Living through the COVID-19 pandemic can feel like running a marathon where the finish line keeps moving further and further into the horizon.
Now, the end finally seems nigh.
The World Health Organization’s Director-General recently said the pandemic finish line is “in sight,” while U.S. President Joe Biden went one step further declaring that “the pandemic is over.”
While exactly when the pandemic will officially end remains to be seen, it’s already clear the past 32 months have had a significant impact on people around the world.
As we all look forward to crossing over into endemic times, here’s a look back at what Ipsos’ Global Advisor polling reveals about people’s opinions on a range of issues during this historic crisis.
- Mental health is health
When the WHO declared a global pandemic on March 11, 2020, there was a lot of talk about how to keep physically safe. But there was also a lot of chatter about mental wellness amid such tumultuous times. In the years since, the percentage of people who consider mental health the biggest health problem facing people has steadily climbed from 26% in 2020 to 36% in 2022.
- Fading into the background
In the early scary days when governments started ordering people to stay at home, the coronavirus was seen as the top concern for slightly less than 2 in 3 people around the world. Since then, vaccines have become widely available and concern has slid substantially, with just over 1 in 10 seeing it as a top worry this September.
- WFH to RTO
In the spring of 2020, many white-collar workers abruptly stopped commuting to an office and started working from home. Spending the workday sitting on the couch in stretchy pants in video meetings became the norm. By late spring 2021, people were already divided about whether they were team work from home (WFH) or team return to office (RTO) once the pandemic ended.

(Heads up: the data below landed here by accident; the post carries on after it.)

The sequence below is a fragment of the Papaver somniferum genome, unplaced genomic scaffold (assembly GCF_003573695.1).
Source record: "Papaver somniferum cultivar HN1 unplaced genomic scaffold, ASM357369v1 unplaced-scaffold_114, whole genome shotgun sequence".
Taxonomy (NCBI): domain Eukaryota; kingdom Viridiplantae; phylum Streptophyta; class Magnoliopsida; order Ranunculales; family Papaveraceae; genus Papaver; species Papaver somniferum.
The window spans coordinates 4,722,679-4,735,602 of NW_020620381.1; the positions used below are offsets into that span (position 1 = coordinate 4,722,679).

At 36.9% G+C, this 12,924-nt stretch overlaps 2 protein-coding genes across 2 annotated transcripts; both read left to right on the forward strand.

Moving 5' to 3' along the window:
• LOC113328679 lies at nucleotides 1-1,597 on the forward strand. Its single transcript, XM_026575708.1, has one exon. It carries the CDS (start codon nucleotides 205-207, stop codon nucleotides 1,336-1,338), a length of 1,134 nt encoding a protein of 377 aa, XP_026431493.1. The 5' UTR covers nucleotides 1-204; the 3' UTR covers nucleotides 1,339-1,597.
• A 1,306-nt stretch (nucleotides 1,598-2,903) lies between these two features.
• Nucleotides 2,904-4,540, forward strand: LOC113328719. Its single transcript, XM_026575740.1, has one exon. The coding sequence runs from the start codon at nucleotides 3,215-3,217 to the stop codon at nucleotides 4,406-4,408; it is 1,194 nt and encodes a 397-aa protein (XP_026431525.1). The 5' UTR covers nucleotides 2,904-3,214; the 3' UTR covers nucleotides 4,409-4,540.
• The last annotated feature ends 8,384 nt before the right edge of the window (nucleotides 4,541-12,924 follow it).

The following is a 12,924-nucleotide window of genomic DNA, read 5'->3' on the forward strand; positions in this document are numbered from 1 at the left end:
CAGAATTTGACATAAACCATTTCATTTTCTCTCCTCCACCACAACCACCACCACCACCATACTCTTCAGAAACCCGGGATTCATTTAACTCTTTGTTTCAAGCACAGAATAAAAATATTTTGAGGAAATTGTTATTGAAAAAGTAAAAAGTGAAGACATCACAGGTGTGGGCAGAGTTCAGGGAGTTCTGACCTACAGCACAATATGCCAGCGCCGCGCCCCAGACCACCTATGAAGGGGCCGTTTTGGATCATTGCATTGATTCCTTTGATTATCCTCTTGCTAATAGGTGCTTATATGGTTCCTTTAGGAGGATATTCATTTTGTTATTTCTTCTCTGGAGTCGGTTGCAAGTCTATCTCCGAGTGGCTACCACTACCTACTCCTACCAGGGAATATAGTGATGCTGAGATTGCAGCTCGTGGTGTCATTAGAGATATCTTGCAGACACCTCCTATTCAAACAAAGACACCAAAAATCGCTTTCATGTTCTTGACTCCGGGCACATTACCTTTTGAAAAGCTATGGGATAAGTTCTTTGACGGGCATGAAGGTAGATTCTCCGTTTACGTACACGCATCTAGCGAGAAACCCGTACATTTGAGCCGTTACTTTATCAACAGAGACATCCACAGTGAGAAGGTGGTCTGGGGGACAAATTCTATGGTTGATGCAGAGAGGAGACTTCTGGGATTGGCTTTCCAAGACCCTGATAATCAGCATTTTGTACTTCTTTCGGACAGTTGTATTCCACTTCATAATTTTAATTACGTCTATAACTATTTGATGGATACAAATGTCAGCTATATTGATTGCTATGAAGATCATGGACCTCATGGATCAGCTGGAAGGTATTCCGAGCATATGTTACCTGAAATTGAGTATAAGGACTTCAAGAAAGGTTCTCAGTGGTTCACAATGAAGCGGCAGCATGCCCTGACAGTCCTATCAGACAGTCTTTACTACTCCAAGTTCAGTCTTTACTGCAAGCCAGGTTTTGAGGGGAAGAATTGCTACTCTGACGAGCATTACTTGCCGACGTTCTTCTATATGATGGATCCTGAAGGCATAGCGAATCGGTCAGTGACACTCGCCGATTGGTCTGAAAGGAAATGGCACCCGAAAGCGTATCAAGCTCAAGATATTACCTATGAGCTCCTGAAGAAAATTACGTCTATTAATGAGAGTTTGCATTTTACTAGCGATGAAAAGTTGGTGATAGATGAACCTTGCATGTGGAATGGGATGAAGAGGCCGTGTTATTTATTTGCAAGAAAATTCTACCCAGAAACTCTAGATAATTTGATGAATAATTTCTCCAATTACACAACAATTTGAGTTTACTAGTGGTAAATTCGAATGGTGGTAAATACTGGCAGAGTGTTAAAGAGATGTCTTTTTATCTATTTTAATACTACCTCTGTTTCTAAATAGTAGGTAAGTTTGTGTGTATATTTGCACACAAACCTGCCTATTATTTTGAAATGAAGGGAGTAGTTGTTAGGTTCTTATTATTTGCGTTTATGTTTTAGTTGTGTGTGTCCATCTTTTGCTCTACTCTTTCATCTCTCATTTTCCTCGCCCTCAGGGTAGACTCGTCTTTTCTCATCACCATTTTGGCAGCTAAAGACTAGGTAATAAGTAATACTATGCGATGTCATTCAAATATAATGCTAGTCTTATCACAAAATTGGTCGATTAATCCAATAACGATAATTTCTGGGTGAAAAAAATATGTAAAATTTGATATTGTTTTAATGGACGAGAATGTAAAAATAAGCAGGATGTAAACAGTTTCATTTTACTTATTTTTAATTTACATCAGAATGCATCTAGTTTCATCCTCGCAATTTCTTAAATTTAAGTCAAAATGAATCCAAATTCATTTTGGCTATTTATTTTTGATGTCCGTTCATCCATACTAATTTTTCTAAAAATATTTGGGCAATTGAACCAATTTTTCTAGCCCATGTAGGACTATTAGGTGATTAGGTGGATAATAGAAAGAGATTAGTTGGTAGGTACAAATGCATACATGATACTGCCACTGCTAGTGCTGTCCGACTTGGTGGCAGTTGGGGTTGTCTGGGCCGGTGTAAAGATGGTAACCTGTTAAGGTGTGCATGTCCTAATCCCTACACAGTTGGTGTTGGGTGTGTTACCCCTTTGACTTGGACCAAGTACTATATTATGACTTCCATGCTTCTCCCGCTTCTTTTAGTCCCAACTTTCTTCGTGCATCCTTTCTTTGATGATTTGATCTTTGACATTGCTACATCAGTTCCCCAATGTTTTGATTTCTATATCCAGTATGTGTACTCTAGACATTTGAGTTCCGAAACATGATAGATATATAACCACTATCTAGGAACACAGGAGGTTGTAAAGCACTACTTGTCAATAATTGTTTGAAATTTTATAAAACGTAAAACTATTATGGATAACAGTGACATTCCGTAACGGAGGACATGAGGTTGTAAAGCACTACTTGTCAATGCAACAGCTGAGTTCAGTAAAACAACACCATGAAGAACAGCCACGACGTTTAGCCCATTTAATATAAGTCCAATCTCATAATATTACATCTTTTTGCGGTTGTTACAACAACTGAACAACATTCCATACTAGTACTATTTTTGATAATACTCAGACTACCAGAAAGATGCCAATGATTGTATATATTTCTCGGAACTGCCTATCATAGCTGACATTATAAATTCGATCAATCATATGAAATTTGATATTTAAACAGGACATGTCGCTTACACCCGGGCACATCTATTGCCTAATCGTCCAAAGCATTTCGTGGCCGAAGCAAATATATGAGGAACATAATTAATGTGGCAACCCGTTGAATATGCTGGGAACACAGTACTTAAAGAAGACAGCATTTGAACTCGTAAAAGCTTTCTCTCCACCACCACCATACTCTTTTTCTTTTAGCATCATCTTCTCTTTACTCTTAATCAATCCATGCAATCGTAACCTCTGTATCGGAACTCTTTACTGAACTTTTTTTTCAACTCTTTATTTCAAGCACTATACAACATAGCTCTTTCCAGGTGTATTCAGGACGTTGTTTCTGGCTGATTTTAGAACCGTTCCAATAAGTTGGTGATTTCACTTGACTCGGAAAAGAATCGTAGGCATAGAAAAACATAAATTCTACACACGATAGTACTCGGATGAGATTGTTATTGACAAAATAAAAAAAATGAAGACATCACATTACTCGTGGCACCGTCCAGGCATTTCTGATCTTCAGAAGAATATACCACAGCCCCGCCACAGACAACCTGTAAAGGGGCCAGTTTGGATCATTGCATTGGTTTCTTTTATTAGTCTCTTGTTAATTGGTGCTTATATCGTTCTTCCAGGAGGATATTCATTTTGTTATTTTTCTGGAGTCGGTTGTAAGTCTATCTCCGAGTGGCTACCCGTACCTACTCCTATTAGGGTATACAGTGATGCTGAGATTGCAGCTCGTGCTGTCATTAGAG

- Money, money, money
Amid the first lockdowns around the world there were reports on shortages of masks, hand sanitizer and, um, toilet paper as well as speculation of a baby boom due to couples isolating alone together. No boom of babies came. The once-in-a-century event turned out to be the third most common factor that Gen Zers/Millennials cited as a reason for not having, or delaying having, kids in the first two years of the pandemic.
- Two steps back
Businesses, governments, and public health authorities have tried everything from giving out free beer to paid time off to mandates to encourage people to roll up their sleeves and get vaccinated against COVID-19. The result? Despite those efforts, vaccinations have become a highly polarized issue and support of compulsory vaccines, in general, actually dropped when compared to pre-pandemic times.